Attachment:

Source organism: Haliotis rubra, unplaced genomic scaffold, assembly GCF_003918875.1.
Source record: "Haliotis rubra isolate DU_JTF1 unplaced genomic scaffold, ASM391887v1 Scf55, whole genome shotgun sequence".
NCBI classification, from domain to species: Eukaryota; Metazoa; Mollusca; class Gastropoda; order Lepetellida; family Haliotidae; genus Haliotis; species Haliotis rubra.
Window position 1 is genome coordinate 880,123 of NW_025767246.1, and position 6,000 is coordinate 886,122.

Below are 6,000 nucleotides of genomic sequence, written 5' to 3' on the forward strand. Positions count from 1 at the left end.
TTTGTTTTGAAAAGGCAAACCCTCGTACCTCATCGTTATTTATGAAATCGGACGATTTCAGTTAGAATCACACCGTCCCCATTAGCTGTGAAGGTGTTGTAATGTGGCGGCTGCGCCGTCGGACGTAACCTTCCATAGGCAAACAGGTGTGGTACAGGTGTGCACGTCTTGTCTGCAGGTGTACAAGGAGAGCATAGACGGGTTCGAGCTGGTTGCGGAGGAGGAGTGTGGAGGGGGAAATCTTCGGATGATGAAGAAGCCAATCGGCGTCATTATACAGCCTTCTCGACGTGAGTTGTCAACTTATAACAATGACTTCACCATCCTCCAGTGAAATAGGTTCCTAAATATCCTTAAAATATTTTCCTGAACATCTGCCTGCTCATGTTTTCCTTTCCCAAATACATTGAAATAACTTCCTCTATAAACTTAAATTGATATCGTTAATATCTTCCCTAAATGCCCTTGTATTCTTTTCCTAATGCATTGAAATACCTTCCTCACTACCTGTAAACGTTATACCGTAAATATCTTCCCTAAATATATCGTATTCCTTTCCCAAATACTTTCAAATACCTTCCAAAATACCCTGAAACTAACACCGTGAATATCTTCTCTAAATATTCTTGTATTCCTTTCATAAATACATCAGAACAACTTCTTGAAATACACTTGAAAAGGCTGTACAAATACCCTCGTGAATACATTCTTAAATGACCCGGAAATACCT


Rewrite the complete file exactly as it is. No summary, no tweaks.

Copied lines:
Source organism: Haliotis rubra, unplaced genomic scaffold, assembly GCF_003918875.1.
Source record: "Haliotis rubra isolate DU_JTF1 unplaced genomic scaffold, ASM391887v1 Scf55, whole genome shotgun sequence".
NCBI classification, from domain to species: Eukaryota; Metazoa; Mollusca; class Gastropoda; order Lepetellida; family Haliotidae; genus Haliotis; species Haliotis rubra.
Window position 1 is genome coordinate 880,123 of NW_025767246.1, and position 6,000 is coordinate 886,122.

Below are 6,000 nucleotides of genomic sequence, written 5' to 3' on the forward strand. Positions count from 1 at the left end.
TTTGTTTTGAAAAGGCAAACCCTCGTACCTCATCGTTATTTATGAAATCGGACGATTTCAGTTAGAATCACACCGTCCCCATTAGCTGTGAAGGTGTTGTAATGTGGCGGCTGCGCCGTCGGACGTAACCTTCCATAGGCAAACAGGTGTGGTACAGGTGTGCACGTCTTGTCTGCAGGTGTACAAGGAGAGCATAGACGGGTTCGAGCTGGTTGCGGAGGAGGAGTGTGGAGGGGGAAATCTTCGGATGATGAAGAAGCCAATCGGCGTCATTATACAGCCTTCTCGACGTGAGTTGTCAACTTATAACAATGACTTCACCATCCTCCAGTGAAATAGGTTCCTAAATATCCTTAAAATATTTTCCTGAACATCTGCCTGCTCATGTTTTCCTTTCCCAAATACATTGAAATAACTTCCTCTATAAACTTAAATTGATATCGTTAATATCTTCCCTAAATGCCCTTGTATTCTTTTCCTAATGCATTGAAATACCTTCCTCACTACCTGTAAACGTTATACCGTAAATATCTTCCCTAAATATATCGTATTCCTTTCCCAAATACTTTCAAATACCTTCCAAAATACCCTGAAACTAACACCGTGAATATCTTCTCTAAATATTCTTGTATTCCTTTCATAAATACATCAGAACAACTTCTTGAAATACACTTGAAAAGGCTGTACAAATACCCTCGTGAATACATTCTTAAATGACCCGGAAATACCT